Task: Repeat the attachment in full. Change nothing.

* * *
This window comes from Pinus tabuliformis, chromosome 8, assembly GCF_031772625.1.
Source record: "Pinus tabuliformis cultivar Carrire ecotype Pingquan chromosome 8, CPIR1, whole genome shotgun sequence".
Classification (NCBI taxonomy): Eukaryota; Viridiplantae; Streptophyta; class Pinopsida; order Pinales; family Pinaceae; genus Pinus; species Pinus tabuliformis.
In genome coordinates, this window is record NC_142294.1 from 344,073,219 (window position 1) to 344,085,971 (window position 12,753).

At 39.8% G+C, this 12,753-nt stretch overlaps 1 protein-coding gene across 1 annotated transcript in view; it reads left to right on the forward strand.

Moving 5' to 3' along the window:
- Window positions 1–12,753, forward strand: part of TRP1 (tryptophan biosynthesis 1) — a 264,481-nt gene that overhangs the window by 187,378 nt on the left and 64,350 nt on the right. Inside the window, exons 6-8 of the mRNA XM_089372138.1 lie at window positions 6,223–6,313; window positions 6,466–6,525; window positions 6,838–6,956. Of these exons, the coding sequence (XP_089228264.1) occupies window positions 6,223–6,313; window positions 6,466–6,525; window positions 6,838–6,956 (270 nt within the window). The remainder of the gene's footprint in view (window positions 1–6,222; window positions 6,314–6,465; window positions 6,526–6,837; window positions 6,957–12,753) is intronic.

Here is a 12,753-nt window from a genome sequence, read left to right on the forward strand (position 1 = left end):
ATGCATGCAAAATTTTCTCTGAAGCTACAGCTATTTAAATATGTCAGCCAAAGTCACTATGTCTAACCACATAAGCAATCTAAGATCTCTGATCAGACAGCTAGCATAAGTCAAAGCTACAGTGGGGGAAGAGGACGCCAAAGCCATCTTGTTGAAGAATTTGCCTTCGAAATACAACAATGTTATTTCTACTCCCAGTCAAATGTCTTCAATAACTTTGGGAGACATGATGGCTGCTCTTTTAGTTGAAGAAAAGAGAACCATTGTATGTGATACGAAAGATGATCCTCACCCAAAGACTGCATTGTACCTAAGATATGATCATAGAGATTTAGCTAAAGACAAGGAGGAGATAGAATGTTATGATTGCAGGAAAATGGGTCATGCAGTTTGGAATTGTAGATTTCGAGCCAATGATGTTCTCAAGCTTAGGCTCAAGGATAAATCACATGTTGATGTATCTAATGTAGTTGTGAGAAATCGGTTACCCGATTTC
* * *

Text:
This window comes from Pinus tabuliformis, chromosome 8, assembly GCF_031772625.1.
Source record: "Pinus tabuliformis cultivar Carrire ecotype Pingquan chromosome 8, CPIR1, whole genome shotgun sequence".
Classification (NCBI taxonomy): Eukaryota; Viridiplantae; Streptophyta; class Pinopsida; order Pinales; family Pinaceae; genus Pinus; species Pinus tabuliformis.
In genome coordinates, this window is record NC_142294.1 from 344,073,219 (window position 1) to 344,085,971 (window position 12,753).

At 39.8% G+C, this 12,753-nt stretch overlaps 1 protein-coding gene across 1 annotated transcript in view; it reads left to right on the forward strand.

Moving 5' to 3' along the window:
- Window positions 1–12,753, forward strand: part of TRP1 (tryptophan biosynthesis 1) — a 264,481-nt gene that overhangs the window by 187,378 nt on the left and 64,350 nt on the right. Inside the window, exons 6-8 of the mRNA XM_089372138.1 lie at window positions 6,223–6,313; window positions 6,466–6,525; window positions 6,838–6,956. Of these exons, the coding sequence (XP_089228264.1) occupies window positions 6,223–6,313; window positions 6,466–6,525; window positions 6,838–6,956 (270 nt within the window). The remainder of the gene's footprint in view (window positions 1–6,222; window positions 6,314–6,465; window positions 6,526–6,837; window positions 6,957–12,753) is intronic.

Here is a 12,753-nt window from a genome sequence, read left to right on the forward strand (position 1 = left end):
ATGCATGCAAAATTTTCTCTGAAGCTACAGCTATTTAAATATGTCAGCCAAAGTCACTATGTCTAACCACATAAGCAATCTAAGATCTCTGATCAGACAGCTAGCATAAGTCAAAGCTACAGTGGGGGAAGAGGACGCCAAAGCCATCTTGTTGAAGAATTTGCCTTCGAAATACAACAATGTTATTTCTACTCCCAGTCAAATGTCTTCAATAACTTTGGGAGACATGATGGCTGCTCTTTTAGTTGAAGAAAAGAGAACCATTGTATGTGATACGAAAGATGATCCTCACCCAAAGACTGCATTGTACCTAAGATATGATCATAGAGATTTAGCTAAAGACAAGGAGGAGATAGAATGTTATGATTGCAGGAAAATGGGTCATGCAGTTTGGAATTGTAGATTTCGAGCCAATGATGTTCTCAAGCTTAGGCTCAAGGATAAATCACATGTTGATGTATCTAATGTAGTTGTGAGAAATCGGTTACCCGATTTC